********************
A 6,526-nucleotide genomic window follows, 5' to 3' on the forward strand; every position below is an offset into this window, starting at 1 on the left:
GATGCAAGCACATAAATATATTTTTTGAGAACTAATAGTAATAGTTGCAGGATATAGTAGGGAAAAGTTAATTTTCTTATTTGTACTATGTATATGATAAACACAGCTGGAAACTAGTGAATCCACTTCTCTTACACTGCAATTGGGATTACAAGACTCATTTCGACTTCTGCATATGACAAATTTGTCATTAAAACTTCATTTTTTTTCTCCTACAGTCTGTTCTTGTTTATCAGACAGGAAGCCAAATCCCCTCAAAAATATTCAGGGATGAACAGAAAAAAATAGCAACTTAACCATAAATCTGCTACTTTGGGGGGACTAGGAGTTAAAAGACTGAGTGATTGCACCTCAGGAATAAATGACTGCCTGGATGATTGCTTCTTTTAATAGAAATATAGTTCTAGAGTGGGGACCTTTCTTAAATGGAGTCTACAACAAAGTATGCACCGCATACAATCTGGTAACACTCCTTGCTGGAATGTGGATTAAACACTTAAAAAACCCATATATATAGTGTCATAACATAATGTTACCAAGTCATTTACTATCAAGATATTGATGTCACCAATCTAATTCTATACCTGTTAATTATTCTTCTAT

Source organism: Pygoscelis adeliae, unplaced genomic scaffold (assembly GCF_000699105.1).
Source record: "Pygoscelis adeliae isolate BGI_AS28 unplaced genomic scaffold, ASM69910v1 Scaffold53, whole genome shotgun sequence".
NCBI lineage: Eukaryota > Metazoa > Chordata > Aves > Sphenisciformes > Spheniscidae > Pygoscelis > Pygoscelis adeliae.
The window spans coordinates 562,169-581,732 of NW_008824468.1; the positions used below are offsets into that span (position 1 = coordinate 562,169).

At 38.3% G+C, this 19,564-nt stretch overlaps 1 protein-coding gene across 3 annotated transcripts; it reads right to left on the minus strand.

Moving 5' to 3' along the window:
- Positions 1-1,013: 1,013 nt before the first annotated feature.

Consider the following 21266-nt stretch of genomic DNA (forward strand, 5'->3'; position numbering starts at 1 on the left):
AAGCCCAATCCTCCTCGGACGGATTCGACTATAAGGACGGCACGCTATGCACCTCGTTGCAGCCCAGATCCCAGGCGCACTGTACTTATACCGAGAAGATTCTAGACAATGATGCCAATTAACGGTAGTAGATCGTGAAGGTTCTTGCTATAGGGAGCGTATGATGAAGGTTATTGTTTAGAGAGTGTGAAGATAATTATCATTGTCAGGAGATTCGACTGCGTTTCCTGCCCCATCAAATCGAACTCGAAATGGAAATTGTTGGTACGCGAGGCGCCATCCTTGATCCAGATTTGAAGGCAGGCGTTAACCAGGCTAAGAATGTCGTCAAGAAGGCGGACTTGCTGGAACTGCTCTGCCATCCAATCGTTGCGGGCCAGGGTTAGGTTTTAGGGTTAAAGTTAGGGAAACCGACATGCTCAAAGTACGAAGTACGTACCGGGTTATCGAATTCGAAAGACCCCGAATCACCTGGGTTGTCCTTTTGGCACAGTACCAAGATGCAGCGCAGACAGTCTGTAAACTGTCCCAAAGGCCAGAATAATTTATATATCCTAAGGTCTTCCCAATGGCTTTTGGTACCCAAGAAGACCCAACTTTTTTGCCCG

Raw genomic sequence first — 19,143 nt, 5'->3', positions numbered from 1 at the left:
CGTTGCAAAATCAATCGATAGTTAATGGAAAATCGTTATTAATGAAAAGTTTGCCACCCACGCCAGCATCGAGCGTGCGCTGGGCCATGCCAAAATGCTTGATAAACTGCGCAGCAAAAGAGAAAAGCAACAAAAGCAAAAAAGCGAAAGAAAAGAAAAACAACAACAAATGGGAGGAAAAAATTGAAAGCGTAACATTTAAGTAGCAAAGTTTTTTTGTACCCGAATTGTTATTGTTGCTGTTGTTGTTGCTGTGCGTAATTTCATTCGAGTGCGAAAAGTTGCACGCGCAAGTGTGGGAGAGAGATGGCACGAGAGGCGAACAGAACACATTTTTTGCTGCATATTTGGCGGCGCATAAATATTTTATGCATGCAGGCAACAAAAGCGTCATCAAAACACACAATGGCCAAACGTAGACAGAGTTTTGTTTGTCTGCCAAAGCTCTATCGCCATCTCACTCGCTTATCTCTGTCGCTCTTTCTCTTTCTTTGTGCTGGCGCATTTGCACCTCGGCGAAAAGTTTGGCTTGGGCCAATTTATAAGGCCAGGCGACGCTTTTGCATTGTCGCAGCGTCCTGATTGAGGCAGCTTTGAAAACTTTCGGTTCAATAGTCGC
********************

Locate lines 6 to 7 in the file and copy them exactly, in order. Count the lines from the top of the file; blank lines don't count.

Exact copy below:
The window spans coordinates 562,169-581,732 of NW_008824468.1; the positions used below are offsets into that span (position 1 = coordinate 562,169).

At 38.3% G+C, this 19,564-nt stretch overlaps 1 protein-coding gene across 3 annotated transcripts; it reads right to left on the minus strand.